Art

There were sub-divisions of some of these classes, and some exclusively for females.

(The Library of the Bradford Mechanics’ Institute still exists, one of only two in the country – the other is at Epworth – and is located on Kirkgate.)

Stackmole

Local Studies Library Volunteer

Map of the Week: Bailiff Bridge

map-of-the-week-015a

map-of-the-week-015b

Map of the week: Bailiff Bridge

Local history is so much easier to study if you are equipped with local knowledge. Unfortunately, even close to Bradford, there are communities which I scarcely know at all. Bailiff Bridge’s name presumably partially derives from the bridges built over the Wyke Beck at this point. It was notable, over many years, for the presence of Firth’s carpet mill but a lovely map from the LSL’s reserve collection long pre-dates this period. Like the previous plan of Manningham the first problem is how to orientate the map. North is not at the top and the Wyke Beck drawn here in reality runs approximately north-west, not due west as the map appears to suggest. If you rotate the map 45° clockwise the Wyke Beck is in the correct position and now at the bottom right of the map there is a prominent V made by the turnpike to Huddersfield and what is now Wakefield Road. The only problem is that this manoeuvre displaces the road from Bradford and Wyke (Wike) which is already in approximately in the correct position.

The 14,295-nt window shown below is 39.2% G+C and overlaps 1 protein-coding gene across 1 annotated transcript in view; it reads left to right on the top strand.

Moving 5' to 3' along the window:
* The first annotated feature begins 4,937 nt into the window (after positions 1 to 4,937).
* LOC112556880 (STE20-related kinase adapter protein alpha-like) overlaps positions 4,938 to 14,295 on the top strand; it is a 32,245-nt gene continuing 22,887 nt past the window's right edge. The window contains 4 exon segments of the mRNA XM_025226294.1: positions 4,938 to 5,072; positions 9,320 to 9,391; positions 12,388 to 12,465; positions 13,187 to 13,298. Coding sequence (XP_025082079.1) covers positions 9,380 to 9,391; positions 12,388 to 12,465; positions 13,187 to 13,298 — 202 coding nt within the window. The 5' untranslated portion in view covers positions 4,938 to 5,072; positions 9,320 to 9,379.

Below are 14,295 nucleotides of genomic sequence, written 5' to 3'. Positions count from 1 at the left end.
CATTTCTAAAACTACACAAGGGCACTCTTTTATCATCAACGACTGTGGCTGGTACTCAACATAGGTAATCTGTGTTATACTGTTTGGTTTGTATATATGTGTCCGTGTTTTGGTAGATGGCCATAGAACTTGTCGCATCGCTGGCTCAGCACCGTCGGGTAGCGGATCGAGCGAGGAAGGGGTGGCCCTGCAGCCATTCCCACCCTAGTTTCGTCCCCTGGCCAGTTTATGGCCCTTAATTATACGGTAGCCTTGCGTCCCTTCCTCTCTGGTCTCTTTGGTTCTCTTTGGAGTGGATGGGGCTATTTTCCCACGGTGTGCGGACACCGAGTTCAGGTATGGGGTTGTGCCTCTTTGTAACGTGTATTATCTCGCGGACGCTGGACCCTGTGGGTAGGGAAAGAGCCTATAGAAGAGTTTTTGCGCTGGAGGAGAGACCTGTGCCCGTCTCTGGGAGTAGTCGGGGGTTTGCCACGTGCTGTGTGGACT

The presence of the ‘new turnpike road to Huddersfield’ is helpful for dating purposes. The Halifax, Bradford, Leeds turnpike was being planned and constructed in the mid-1820s. Clearly this, and the section to Huddersfield, was completed by the time the map was surveyed, which probably dates it to the early 1830s. We can reasonably assume that the collection of stables and farm buildings in the centre of the map preceded the roads since they are not at all on the same alignment. There is a public house drawn although not named. I made some progress with its name after computer searching nineteenth century newspapers, an electronic resource that Bradford Libraries provides. The Leeds Mercury reports that on various occasions in the period 1813-16 those executing the Wyke Inclosure Act met at the house of James Pollard, The Bailiff Bridge Inn, township of Wyke, in the parish of Birstal. Five years later similar reports of property sales in the area indicate that they took place at the ‘Punch Bowl Inn’. I assume that these two places are the same. At any event the Punch Bowl Inn must be correct because this features at the right location in the first OS map of the area, surveyed in the late 1840s.